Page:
Diva Design Diary

By Holly Peterson

Diva Design Diary is about bringing the latest interior design trends and tips to our existing clients, as well as future clients...enjoy!

Confessions of a Contractor

By Holly Peterson

What do you do that drives him crazy?
What's he really thinking?
How can you get the best from him?

Check out these Q & A's that were asked to an anonymous contractor...
It may be something to think about!

What judgments are you making the first time you meet with a client?
Contractor: This is like a first date — you size up who they are, how they conduct themselves. What's their personality like? Are they hot-tempered? Rude? Dismissive of your suggestions? Indecisive? If they deal with you this way right off the bat, there probably won't be a second date. You have seen the future — and it's not pretty.

What judgments do you think a client is making?
Contractor: They want to be sure you're responsible, fully involved. They’re looking for you to be attentive, direct, honest, courteous. Someone, in other words, they won't mind seeing every day for six months or longer. Can you be part of the family?

What are the worst things a client can say during an interview?
Contractor: "Let's make it quick. I have another guy coming in 20 minutes." and "Is it okay for me to bring in my own subcontractors?" It's insulting. That's why I'm there. You're adding salt to my soup without knowing the whole recipe.

What's the most unrealistic expectation a client has?
Contractor: That the job will be perfect. No such thing. Painting and tiling and brickwork aren't done by machine. They're done by craftsmen — who, yes, are human.

What's the one thing that a client does that drives contractors crazy?
Contractor: Too many change orders in midstream.

What are the warning signs for a client that there's trouble ahead?
Contractor: Simple stuff, really. Is the contractor usually late? Do you make several calls before he gets back to you? Does he delegate the job to one of his crew? Is he careless about keeping the job clean? This is your home after all, not a construction site. Construction is dirty and dusty. But a client sure as heck will be upset if you leave cigarette ashes on the floor and coffee stains on his windowsill.

How do you feel about interior designers and architects?
Contractor: I love designers. They tend to create as they go along, which often leads to a better, or should I say more personalized, job. I like architects, too, don't get me wrong. But they're more authoritative and don't deviate much from the original plans. And they'd prefer you didn't deviate from them, either. Architects pretty much give you a realistic idea from the beginning about what the job is going to end up looking like. Interior designers are more prone to improvisation. In terms of price, things tend to be a wash. Let's say a designer tells you the job will cost $70,000. Well, it might end up costing $100,000 after the changes. Architects tell you the same job will cost $100,000 and it'll wind up being about $100,000, but there won't be many, if any, changes. So their different paths will get you to about the same place.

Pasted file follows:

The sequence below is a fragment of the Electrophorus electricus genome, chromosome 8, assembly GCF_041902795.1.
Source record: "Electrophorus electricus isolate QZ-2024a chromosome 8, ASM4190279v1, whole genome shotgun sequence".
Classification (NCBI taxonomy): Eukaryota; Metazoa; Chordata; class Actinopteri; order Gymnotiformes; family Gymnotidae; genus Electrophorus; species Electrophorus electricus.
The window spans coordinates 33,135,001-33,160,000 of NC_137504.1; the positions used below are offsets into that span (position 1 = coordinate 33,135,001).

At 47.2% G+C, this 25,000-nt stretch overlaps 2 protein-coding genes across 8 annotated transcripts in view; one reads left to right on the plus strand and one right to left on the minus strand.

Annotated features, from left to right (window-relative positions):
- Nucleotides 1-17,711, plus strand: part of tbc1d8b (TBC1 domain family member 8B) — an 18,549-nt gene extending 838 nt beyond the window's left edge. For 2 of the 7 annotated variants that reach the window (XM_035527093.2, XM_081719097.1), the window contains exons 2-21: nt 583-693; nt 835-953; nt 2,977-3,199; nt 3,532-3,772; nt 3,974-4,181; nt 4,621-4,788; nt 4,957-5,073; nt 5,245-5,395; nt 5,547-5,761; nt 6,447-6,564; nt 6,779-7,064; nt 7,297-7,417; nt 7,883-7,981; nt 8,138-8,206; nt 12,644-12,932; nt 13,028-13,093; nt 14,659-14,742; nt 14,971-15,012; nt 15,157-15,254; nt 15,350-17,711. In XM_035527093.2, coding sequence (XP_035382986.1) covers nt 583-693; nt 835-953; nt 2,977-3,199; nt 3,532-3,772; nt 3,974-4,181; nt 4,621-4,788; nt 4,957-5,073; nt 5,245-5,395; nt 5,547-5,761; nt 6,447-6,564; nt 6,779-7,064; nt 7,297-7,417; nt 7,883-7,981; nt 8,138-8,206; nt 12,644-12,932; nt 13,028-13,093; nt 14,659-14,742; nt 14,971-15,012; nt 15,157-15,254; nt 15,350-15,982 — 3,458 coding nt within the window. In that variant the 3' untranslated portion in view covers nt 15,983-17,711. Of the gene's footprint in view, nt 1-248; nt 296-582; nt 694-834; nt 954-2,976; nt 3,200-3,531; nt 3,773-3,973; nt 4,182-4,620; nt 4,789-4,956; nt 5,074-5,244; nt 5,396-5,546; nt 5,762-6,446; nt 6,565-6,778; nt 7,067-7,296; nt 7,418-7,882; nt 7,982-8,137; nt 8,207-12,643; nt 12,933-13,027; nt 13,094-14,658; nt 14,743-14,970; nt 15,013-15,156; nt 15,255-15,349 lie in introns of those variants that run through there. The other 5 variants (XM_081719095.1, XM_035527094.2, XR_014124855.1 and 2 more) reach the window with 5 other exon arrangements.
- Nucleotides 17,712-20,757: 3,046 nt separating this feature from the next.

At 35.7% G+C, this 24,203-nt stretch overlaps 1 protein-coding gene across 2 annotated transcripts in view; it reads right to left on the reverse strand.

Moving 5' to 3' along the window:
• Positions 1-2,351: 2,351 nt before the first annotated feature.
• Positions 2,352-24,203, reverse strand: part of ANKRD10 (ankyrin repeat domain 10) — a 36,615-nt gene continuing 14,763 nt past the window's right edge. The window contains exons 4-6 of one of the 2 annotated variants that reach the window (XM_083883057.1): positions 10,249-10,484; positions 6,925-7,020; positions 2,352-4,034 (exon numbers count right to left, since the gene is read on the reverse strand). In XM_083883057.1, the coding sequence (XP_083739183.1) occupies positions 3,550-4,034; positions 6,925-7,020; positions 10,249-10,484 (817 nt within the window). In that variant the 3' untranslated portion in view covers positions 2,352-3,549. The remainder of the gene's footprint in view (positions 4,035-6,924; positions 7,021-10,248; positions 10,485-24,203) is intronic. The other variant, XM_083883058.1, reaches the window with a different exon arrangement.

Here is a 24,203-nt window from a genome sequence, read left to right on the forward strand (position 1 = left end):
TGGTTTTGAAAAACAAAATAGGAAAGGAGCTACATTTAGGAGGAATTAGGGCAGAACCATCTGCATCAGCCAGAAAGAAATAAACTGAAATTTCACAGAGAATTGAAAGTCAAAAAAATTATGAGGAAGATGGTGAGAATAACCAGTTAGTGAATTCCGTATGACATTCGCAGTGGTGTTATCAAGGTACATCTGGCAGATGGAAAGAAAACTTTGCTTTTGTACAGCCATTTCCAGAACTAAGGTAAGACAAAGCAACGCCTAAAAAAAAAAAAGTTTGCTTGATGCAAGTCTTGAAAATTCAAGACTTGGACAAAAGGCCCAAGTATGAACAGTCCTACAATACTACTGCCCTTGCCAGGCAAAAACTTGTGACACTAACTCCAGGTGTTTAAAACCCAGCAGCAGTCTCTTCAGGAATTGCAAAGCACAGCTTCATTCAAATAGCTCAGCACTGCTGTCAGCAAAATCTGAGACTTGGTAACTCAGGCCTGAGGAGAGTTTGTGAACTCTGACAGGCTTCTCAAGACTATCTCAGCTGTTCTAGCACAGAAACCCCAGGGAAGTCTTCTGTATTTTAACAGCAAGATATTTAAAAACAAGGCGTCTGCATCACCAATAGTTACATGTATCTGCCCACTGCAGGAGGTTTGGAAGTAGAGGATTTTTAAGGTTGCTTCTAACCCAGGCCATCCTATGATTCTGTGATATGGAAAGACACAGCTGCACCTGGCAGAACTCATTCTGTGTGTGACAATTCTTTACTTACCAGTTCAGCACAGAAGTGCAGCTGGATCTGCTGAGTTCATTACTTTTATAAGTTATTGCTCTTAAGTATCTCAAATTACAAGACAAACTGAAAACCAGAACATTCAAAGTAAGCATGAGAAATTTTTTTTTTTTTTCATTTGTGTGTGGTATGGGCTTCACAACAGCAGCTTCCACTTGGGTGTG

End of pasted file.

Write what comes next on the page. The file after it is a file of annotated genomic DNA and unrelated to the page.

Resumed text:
Any tips for negotiating price?
Contractor: Get more than one bid. Start with the highest-end contractor, the best-stuff-money-can-buy guy. Ask him for a detailed proposal. Take that proposal and copy it, leaving out the costs. Pass it out to subsequent contractors you interview and ask them to fill in the costs. This will give you a good idea of what the job is worth. Be cautious: The lowest bid isn't usually the best. Also, let's say you happen to know a terrific painter who’ll do you a favor on price. Most contractors won't mind that kind of limited subcontracting, especially if you throw a small managerial fee their way. And contractors are like agents, always looking for fresh talent.

What are simple things a client can do to make your life easier?
Contractor: Allow the crew to use your bathroom. You’d be surprised how many clients ask us to go to the nearest gas station or diner. Make the work environment comfortable. If it's 97 degrees and you're remodeling an attic, and the client says don't turn on the AC — that's cruel. Also, maintain an air of diplomacy and good cheer. Please don't yell at us. We're sensitive souls. Wait 15 minutes before you discuss anything that's really upset you.

How does a dream client behave?
Contractor: Polite. Responsive. Appreciative. Pays bills on time. Doesn't make phony promises like, "Once this job is done, I'm going to recommend you to all my rich friends and you'll make lots and lots of money." But at the end of the job, give him a great big hug and say, "Thanks." A card at Christmastime wouldn't hurt, either.

Okay, what have we forgotten?
Contractor: Find out if they're licensed. Ask them to show you the license. Make sure they carry liability insurance, so if one of their guys falls off a ladder and breaks his neck, you're not sued. Likewise, if they cause any damage to your property, you won't have to pay for it. Also: Will they pull all the proper building permits? Do they offer a payment plan? Finally, do a simple gut check: Do you want this guy in your home for the next year?

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